Frank R. Pignanelli and LaVarr Webb: Painful discussion can move us to a better future

The Kardashians recently shared their opinions regarding the Charlottesville protest controversy. If this wacky reality TV family can weigh in, then so can we. Here’s our Utah perspective on some difficult and sensitive issues.

The national debate over statues, monuments and parks dedicated to Confederate leaders has again erupted. How should this be resolved?

Pignanelli: The erection of a monument … would have the effect of continuing if not adding to the difficulties under which the Southern people labor." — Robert E. Lee

"Abraham Lincoln-Vampire Hunter" is a 2012 movie with the silly premise that throughout his life our 16th president pursued and slayed the undead. In this fun fantasy flick, the Confederate States of America was controlled by hellish bloodsucking monsters — which is close to actual history. The real Confederacy was organized with the evil premise of maintaining slavery not only in this country, but throughout colonies in Latin America and South America. The traitorous men who fostered this dreary vision must not be honored in public monuments.

“The South” has a heritage and legacy to be treasured and appreciated. Even the darker elements should not be forgotten, but remain in the tapestry of traditions.

As an Italian Irish-American, I am sympathetic to the affection the South attaches to their unique heritage. No one enjoys mob movies more than me, especially because these stories are an element of the American fabric. But pride in one’s background does not create rationale justifications for the inhumane behavior of our ancestors.

Public monuments memorializing the Confederacy are contrary to American ideals …as are any statues honoring Al Capone and Lucky Luciano.

Webb: The underlying issue here is racism, an evil that we must not tolerate, and that we must denounce in the strongest terms possible. I don’t believe President Trump is a white supremacist, but his rhetorical inadequacies provided an opening for a frenzy of criticism from his enemies.

I believe local leaders and citizens should determine if statues and monuments should stay or go. We should all learn from history that we might not be proud of. Should all things that remind us of that history be destroyed?

If all countries, ethnic groups and cultures are honest and consistent, then just about everyone has historical issues to deal with. Episodes of racism, slavery, massacres and blatant injustice have occurred in the history of most cultures, countries and ethnic groups — including Christianity, Mormonism, Catholicism, Islam, other religions, Native American tribes, African tribes, European cultures, Asian empires, and so forth.

Evil is always evil. But I’m not sure I’m qualified to fairly judge people living hundreds of years ago by today’s principles, values, ethics and standards.

Even Abraham Lincoln, that great emancipator of slaves and perhaps the nation’s greatest president, made a number of racist statements. We should learn from the past and continually improve. Local leaders and citizens should decide what best enables learning the lessons of history.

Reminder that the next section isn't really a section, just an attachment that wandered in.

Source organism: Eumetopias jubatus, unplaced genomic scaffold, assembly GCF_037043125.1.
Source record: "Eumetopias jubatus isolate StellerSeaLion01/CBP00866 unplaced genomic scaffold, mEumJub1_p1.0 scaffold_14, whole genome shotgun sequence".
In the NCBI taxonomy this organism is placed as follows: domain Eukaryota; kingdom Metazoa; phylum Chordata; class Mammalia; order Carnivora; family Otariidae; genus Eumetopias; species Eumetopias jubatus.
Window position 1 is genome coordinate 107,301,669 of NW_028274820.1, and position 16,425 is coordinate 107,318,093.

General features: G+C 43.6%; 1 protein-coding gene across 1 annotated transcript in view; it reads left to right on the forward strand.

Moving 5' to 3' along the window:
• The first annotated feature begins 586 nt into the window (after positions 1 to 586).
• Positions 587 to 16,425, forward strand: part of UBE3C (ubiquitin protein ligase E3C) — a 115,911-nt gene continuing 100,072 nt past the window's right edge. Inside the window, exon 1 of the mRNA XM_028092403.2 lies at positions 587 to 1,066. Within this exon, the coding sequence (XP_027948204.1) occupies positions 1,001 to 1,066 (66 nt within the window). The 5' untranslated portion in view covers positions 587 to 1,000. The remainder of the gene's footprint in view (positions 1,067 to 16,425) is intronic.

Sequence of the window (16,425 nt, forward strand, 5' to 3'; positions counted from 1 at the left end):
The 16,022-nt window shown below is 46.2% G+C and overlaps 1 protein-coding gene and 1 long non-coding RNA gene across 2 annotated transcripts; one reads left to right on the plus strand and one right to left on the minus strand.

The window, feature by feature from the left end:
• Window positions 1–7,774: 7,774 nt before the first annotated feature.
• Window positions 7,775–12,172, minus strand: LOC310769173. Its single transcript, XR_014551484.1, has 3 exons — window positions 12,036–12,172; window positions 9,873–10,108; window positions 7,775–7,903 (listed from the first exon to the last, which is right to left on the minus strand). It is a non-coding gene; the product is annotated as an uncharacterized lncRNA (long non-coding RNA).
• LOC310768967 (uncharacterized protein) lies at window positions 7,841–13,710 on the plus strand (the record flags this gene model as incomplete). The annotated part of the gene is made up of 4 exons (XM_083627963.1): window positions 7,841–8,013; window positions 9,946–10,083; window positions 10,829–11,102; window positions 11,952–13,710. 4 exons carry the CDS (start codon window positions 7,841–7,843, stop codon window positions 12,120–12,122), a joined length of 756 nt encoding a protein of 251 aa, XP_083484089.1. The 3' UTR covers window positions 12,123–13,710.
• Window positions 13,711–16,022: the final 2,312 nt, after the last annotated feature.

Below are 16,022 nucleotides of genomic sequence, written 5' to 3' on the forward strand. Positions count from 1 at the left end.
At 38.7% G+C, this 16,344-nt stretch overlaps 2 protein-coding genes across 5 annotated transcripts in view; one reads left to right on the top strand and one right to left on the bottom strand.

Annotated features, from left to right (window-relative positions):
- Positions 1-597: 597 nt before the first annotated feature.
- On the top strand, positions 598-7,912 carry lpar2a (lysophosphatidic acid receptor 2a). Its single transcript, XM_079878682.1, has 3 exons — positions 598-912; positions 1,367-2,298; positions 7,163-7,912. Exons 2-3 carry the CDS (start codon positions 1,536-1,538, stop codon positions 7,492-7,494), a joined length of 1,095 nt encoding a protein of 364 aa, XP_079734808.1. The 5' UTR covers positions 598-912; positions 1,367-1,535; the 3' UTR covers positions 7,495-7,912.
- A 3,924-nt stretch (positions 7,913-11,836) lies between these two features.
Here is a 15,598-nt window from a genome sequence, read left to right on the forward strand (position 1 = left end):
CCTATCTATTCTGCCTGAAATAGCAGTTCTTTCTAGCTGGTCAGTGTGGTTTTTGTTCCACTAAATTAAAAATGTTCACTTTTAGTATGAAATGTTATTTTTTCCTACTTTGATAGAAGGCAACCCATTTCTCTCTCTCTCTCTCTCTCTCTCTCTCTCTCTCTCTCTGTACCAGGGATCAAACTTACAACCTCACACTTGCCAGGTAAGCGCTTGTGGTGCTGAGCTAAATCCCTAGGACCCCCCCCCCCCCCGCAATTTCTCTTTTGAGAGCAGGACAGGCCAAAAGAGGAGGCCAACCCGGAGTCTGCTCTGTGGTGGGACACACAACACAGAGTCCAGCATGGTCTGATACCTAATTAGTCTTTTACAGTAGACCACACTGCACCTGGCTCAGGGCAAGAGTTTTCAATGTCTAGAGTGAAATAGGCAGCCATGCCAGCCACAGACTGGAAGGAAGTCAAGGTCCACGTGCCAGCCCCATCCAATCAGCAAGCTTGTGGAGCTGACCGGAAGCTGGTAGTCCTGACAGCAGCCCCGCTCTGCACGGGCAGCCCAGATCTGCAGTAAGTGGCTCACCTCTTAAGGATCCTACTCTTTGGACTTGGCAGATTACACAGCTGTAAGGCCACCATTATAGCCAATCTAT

Many Utah officials provided a response to these highly charged events. What should Utahns expect of their leaders?

Pignanelli: Utah Republican and Democrat officials were eloquent in their criticism of the events in Charlottesville. The reference by Sen. Orrin Hatch to his brother who died fighting Nazis was extraordinarily poignant.

Demands upon Republicans to completely reject President Trump are unrealistic at this time. (History suggests caution in such requests. Subsequent to the revelation President Bill Clinton had multiple Oval Office sexual liaisons with a 21-year-old intern, Democrat officeholders and liberal groups criticized such conduct, but were silent beyond that.) Our officials must continually remind constituents they remain dedicated to the ideals of our nation, and fervently oppose the fringe elements with contrary objectives.

Webb: I believe our leaders have responded gracefully and appropriately.

Is there a silver lining somewhere in these dark clouds?

Pignanelli: Whether through wonderful events (i.e. moon landing, peaceful transfers of power, etc.) or darker chapters that spur nationwide cathartic responses (i.e. Charleston and Charlottesville shootings, etc.) Americans are reminded of the great souls they possess. Hopefully, the emotions percolating this summer will motivate Congress to ignore narrow demands of left- and right-wing extremists and construct needed legislation.

Webb: This discussion, while painful, moves us forward, helping us become more sensitive and empathetic to others.

When I was a child in the 1950s, I recall a person I admired a great deal, a person who loved and helped everyone, no matter their race, creed, background or religion. But I remember this person using words that would be considered hateful today. He was not a racist, and didn’t mean for those words to be racist. He was part of a society and culture 60 years ago that was more insular, that took things for granted, that didn’t know better.

We have a long way to go, but we shouldn’t forget we’ve made a remarkable amount of progress.